11 January 2013

Sign Language and Autism: Practical Applications

This post is meant to serve as a practical guide to using sign language with a child who has autism.  As an instructional assistant in an Applied Behavior Analysis (ABA) classroom, I had the opportunity and responsibility of introducing sign language to nonverbal students with autism. I've seen sign used successfully in special education classrooms with a variety of age and skill levels, but the protocol detailed here was for a past student of mine, a six-year-old with normal hearing and no verbal skills. To read more about his experience and progress with language, click here. Otherwise, read on for more on sign language protocol!

1. Making the Connection: For many children with autism, the basic concept of language is a difficult one to grasp due to its abstract nature. To make the idea more accessible, you need to demonstrate that language has a concrete and practical use: that it can be used to request what he or she wants. Manding practice is an effective way to instill this concept. If the child already uses Picture Exchange Communication (PECS) effectively, I suggest pairing the signs with PECs to start. To introduce your first sign, choose an object that the child finds very reinforcing, like a favorite food, drink or toy. Sit with the child and let him have the desired item for a while; then, taking the item in your hand so that it's still visible, demonstrate or form the sign with the child's hands to request the item back. Doing this in repetitive sessions several times a day helps reinforce the idea of language as a transaction, a means of communicating one's needs. Once this idea is understood, more signs can be added to the repertoire, along with an understanding of the other uses of language and communication.

2. Errorless Teaching: Even if you don't follow ABA protocol in other aspects of a child's education, errorless teaching is still particularly useful when teaching a student a new sign. This may require, if necessary, shaping the child's hands into the correct form before he or she signs it incorrectly. Ensuring the child does the sign to the best of his or her ability the first time will prevent him from mixing up signs, which also curbs frustration. The speed with which a child can use sign language to request what he wants is one of the major benefits, so keeping it quick and easy at the start will help the child feel positive about using sign and help avoid behaviors due to confusion.

3. Specificity and Concreteness: The most important part about using sign language with a child who is autistic is to start out in a very concrete and specific set of signs. Specialists believe that one of the reasons why so many autistic students are successful with sign language is because the visual and kinetic nature of signing (as well as the iconic nature of some signs) makes language less abstract than in spoken form. So while it may seem prudent to teach a child to sign "more," a better move would be to teach him the signs for specific food or drink items like "apple" or "water." It sounds tedious at first, but it's the key to getting your student to think on a linguistic level in which he or she understands that things have names and can be requested using those names; conversely, learning a sign like "more" might result in a vaguer understanding-- e.g. this sign means "give me what I want" which will eventually end in frustration for both parties.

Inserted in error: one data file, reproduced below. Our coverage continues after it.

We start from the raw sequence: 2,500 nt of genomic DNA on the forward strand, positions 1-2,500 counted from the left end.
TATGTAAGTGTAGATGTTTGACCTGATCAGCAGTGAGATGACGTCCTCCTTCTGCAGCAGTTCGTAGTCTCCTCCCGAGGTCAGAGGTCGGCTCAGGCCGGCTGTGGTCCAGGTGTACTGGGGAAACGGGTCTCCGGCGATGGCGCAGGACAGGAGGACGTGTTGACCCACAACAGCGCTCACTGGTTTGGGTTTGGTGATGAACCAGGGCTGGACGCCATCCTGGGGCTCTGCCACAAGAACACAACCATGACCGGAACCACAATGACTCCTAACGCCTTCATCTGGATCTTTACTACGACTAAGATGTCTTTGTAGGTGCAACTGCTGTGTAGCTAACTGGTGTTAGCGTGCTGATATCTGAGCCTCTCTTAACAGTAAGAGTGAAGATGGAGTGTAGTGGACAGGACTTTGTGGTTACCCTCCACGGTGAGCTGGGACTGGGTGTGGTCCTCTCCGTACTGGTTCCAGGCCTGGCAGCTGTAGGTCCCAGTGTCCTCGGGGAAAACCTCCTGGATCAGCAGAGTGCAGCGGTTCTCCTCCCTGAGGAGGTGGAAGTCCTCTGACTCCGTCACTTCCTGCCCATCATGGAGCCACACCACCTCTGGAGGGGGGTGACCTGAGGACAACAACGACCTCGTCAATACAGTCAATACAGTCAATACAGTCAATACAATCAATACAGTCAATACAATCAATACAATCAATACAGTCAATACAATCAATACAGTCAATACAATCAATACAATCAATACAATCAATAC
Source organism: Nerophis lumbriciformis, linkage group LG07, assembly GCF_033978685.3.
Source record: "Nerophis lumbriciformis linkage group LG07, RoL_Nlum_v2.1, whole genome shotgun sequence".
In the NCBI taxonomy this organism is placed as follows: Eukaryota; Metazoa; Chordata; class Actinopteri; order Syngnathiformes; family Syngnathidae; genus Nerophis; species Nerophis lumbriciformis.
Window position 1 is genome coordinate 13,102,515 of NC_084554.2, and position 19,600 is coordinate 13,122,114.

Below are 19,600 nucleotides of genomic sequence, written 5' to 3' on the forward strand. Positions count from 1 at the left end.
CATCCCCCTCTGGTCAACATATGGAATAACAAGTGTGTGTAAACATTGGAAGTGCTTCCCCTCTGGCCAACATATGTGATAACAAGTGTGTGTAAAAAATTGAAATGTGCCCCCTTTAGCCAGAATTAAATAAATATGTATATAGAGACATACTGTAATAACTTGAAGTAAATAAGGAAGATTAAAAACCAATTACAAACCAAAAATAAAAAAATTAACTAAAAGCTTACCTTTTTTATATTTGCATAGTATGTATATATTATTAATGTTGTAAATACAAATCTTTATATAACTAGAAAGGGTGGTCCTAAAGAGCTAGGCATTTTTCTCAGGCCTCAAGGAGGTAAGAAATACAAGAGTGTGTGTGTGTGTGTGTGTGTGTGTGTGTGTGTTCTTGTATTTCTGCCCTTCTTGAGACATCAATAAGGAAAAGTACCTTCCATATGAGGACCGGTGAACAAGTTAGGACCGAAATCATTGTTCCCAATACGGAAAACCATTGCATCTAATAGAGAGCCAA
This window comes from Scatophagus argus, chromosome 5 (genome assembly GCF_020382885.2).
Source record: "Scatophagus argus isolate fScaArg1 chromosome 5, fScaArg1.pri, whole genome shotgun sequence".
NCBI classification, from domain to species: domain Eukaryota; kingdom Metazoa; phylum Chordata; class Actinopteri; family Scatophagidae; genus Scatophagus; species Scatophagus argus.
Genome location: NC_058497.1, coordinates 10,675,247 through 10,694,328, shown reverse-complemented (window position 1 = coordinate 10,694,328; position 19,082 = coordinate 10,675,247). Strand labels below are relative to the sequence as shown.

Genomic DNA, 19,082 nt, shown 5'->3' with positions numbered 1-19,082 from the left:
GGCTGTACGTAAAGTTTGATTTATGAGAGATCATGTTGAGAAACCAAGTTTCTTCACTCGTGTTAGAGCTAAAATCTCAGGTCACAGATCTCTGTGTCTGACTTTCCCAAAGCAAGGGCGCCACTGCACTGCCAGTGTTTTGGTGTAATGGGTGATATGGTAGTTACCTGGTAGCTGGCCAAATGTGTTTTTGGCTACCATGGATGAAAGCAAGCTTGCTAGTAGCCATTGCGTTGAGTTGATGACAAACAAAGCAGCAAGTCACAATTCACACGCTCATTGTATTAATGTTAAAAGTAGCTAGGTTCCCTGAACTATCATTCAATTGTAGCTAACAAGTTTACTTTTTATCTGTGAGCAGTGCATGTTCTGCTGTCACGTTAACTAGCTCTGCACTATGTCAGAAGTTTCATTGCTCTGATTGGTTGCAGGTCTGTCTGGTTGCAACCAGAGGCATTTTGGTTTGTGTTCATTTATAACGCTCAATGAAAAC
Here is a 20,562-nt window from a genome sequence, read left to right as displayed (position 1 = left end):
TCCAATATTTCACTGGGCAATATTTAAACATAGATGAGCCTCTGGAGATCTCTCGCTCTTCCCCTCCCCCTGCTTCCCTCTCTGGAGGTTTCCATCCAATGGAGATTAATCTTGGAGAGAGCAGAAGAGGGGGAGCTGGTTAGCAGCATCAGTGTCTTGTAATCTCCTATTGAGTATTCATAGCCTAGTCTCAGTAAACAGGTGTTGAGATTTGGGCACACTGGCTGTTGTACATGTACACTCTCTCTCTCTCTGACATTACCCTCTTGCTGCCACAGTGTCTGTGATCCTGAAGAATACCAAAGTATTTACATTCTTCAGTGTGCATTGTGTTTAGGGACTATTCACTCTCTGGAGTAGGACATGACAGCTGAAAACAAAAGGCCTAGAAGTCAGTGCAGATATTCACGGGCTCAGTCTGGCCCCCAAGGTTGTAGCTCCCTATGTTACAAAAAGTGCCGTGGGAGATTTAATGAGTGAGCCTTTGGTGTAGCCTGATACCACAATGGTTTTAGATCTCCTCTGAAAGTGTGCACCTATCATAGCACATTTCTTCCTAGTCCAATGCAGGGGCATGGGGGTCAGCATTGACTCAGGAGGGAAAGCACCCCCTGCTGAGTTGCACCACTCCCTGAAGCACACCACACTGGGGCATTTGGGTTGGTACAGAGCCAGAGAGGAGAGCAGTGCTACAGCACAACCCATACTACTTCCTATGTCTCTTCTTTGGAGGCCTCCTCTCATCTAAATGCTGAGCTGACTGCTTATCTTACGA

4. Pairing with Speech Sounds: If your student is hearing and has no other speech impairments, you may find that he or she naturally pairs sounds with signs. When beginning to teach signs, saying the word and using the sign simultaneously will also illustrate to the student that there are many ways to ask for something. Paring beginning sounds with signs can also be integrated into imitation-based target questions during instruction time.

5. Data Collection (for Teachers and Instructional Assistants): If you're a teacher looking for a way to collect quantitative data on a student's progress with sign language, I suggest the following. American Sign Language is a full language with its own vocabulary, syntax and grammar; therefore, even if your student is only utilizing one-sign phrases, there are morphological components that make up every sign, and can be measured. These parameters are: palm orientation, movement, handshape and location. For my aforementioned student, I created a spreadsheet listing each sign and gave him a checkmark or an "X" each category depending on how accurate his (unassisted) signing was, then converted these into percentages. For example, if the student signed "water" using the right location, movement and palm orientation, but had the wrong handshape (say, 4 fingers instead of 3), I'd mark down a 75% accuracy rate for that sign. For a two-handed sign like "soda" I'd take both the left and right hands into account in the calculation.

If you're thinking of introducing sign language to a child with autism and have questions, please feel free to leave them in the comments or email us at info@redeafined.com!

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